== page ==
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Lost in Space "Space Pod" - In the Box


By John Lester - images & text © 2008

Scale: 1/24 - about 6"/152mm tall when completed
Parts: 105 + in grey and clear styrene .
Instructions: Fold out assembly guide with paint chart
Decals: Waterslide, markings for 1 vehicle
Molding Quality: 9 - crisp details, very few flaws
Detail: 8 - sufficient for the scale
Accuracy: Looks pretty good to me, at least on the outside.
MSRP: $37.99 USD (~$38.91 CAN/ 24.41 EUR) available for less from many retailers including Starship Modeler
Overall Rating: 8 - nicely done model of a long-ignored subject

The 'Space Pod' was introduced in the third (and final) season of Lost in Space as a means of separating crew members from the main cast so they could go adventuring.


[Please click to enlarge]

^ Parts is parts

Image: Clear parts and decals

Image: 'Hull' parts

Image: Details

Image: Assembly guide

Apparently modeled after the contemporary Lunar Excursion Module of the Apollo program, it was one of the more believable pieces of technology on the show.

Moebius' 1/24 scale model is the first-ever plastic model of this subject, released only forty years after it appeared on screen.

What You Get

Inside the box are four bags of plastic parts comprised of 9 sprue trees of grey parts, one of clear, and several large pieces not attached to runners. Instructions, a small sheet of decals, and an ad for Amazing Figure Modeller round out the package.

The plastic parts - of which there are over 105 - are crisply molded with no flash, no warping and very little in the way of mold seams. Ejector pin marks are present on most of the larger surfaces, primarily on the interior of the pod. The model is broken down into a relatively few large pieces (including transparencies) that make up the shell of the vehicle; most of the parts count is on interior and exterior details (instruments, landing gear, controls, etc). The clear parts are very clear and distortion-free.

Taping the major exterior parts together indicates that assembly should be relatively troble-free. The fit of these parts appears to be quite good. The rear hatch can be made removable in order to show off the work done inside.

Silk-screened, waterslide decals are provided to mark the pod as seen on screen. Markings consist solely of the USA banner and vehicle serial number. The markings have good color density and are perfectly registered.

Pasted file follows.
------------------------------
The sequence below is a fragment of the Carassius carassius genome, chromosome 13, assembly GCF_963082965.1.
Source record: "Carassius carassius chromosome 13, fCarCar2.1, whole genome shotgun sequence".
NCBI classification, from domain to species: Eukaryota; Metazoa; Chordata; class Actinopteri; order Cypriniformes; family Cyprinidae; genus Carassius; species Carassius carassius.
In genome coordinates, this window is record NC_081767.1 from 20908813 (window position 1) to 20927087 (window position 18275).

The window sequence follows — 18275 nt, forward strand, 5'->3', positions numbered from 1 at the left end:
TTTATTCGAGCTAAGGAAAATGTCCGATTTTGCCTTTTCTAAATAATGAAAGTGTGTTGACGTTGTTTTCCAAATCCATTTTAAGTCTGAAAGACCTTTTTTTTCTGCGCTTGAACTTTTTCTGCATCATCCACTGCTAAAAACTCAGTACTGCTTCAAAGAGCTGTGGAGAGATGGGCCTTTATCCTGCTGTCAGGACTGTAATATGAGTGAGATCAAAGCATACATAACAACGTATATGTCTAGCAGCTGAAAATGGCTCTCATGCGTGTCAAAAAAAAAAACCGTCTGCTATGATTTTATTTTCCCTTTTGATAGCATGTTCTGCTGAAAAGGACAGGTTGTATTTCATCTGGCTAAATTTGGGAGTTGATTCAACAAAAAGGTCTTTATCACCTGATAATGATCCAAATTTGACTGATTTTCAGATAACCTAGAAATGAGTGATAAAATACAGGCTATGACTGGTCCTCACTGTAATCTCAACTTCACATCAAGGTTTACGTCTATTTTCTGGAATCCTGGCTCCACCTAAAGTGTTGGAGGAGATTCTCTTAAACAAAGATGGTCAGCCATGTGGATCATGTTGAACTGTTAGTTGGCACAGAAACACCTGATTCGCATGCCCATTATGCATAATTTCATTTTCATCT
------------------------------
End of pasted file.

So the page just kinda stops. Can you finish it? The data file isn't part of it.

If there's a downfall to this kit, it's the instructions. These are provided on four letter-sized, black-and-white pages and comprise a history of the subject (detailing the various models used in the show), two pages of assembly guide and a full-page paint chart. The history portion, with some interesting information, is the best part.

The assembly guide consists of seven black-and-white photos and a lot of narrative text (in English only). The annotated photos are sufficient to show where things go, in conjunction with the text - just be sure that you make sure to read twice and glue once. The separate paint chart is neither comprehensive nor overly helpful. For instance, "Flat Black" is denoted as "color code L", but that "L" is not referenced in any of the photos or text. Among other things, it is to be used on "Assorted hoses, knobs, switches and dials throughout the interior". Nowehere - unless I missed it - is the interior floor color mentioned. The instructions do urge you to "research details from photos which can be found on various Internet sites". However, my own (admittedly cursory) look through Google didn't turn up anything useful. A few diagrams would have gone a long way towards helping the modeler make an accurate rendition.

Conclusions

The kit is nicely molded and looks to be a straightforward build. The scale lends itself to dioramas - there are plenty of sources for 1/24 scale figures, and I don't doubt that the aftermarket will provide Space Family Robinson figures in the near future (especially with Mobeius' forthcoming Chariot in the same scale). The instructions would have been state of the art in 1968; anyone who has built a few kits can puzzle their way through these. Those who are most concerned about "accuracy" will not be happy with the paint guide - but those I know personally would skip it in favor of spending weeks trolling obscure websites and hunting down ancient movie magazines anyway. I know the imprecise color callouts don't faze me - but I'll building this as an alternate-history moon lander. The MSRP of $37.99USD is a bit steep for what you get - but since very few places will be selling it for that amount, it's not a big deal either.

Highly recommended!

Click here to read a review of Paragrafix' Photoetched Enhancements for this kit.


Many thanks to my wallet for providing the review sample. Manufacturers and retailers, interested in getting your wares reviewed and publicized on a site averaging 6000+ readers a day? Contact us!

Please note that the opinions expressed in this article are those of the reviewer.
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This page copyright © 2008 Starship Modeler™. First posted on 31 July 2008. Last updated on 11 December 2008.